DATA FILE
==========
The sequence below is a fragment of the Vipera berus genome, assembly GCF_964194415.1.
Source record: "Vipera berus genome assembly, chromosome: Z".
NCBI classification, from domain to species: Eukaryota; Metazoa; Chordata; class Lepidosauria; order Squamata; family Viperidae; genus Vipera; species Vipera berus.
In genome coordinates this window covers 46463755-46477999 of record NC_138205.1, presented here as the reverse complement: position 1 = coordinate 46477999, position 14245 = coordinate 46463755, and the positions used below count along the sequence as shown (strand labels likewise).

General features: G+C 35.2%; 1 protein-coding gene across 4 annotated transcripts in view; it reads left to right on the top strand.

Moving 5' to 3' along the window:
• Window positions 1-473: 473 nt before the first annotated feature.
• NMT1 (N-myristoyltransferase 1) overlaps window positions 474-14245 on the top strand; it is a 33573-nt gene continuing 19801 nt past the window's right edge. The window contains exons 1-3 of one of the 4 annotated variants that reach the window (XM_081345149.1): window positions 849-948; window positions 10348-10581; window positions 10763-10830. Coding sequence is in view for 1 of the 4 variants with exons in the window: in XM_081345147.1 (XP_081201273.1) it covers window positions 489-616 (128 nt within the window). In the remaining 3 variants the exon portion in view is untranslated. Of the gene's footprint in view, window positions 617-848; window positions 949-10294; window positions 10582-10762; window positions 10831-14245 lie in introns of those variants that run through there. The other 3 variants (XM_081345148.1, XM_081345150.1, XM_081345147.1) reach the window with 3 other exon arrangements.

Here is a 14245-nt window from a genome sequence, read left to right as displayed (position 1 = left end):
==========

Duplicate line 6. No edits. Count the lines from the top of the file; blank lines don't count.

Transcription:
Moving 5' to 3' along the window: